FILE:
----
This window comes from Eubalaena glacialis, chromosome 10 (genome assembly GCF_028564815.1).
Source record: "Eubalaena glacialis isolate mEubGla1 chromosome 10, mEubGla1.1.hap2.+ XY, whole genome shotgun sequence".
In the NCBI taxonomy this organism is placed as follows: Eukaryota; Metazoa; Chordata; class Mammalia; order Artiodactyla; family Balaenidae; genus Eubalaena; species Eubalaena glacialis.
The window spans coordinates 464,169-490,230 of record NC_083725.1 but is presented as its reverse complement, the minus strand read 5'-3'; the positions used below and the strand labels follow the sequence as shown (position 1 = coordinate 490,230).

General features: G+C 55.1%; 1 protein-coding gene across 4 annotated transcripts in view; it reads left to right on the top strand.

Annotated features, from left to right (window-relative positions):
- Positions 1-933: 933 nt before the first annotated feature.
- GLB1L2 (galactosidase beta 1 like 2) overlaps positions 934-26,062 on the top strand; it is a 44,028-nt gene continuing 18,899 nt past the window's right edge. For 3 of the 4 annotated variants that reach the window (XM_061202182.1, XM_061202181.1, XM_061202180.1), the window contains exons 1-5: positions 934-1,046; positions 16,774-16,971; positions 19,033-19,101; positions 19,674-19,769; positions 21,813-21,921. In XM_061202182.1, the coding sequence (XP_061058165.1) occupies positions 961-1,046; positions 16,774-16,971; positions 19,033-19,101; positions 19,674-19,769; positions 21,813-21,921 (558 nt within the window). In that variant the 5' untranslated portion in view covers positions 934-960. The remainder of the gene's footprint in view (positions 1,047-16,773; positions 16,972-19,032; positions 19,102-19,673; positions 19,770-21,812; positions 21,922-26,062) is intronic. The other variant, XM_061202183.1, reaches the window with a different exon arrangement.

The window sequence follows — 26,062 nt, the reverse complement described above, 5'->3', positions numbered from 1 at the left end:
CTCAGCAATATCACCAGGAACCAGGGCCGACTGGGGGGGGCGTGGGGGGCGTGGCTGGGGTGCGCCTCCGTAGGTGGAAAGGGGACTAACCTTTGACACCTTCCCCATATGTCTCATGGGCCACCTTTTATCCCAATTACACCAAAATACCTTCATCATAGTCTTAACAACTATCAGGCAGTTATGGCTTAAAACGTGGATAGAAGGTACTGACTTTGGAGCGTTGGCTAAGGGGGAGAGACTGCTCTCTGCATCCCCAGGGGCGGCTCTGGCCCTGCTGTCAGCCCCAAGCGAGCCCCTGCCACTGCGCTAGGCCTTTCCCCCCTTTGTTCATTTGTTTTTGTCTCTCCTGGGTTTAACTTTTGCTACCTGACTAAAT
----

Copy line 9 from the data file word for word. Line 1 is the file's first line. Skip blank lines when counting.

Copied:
The window sequence follows — 26,062 nt, the reverse complement described above, 5'->3', positions numbered from 1 at the left end: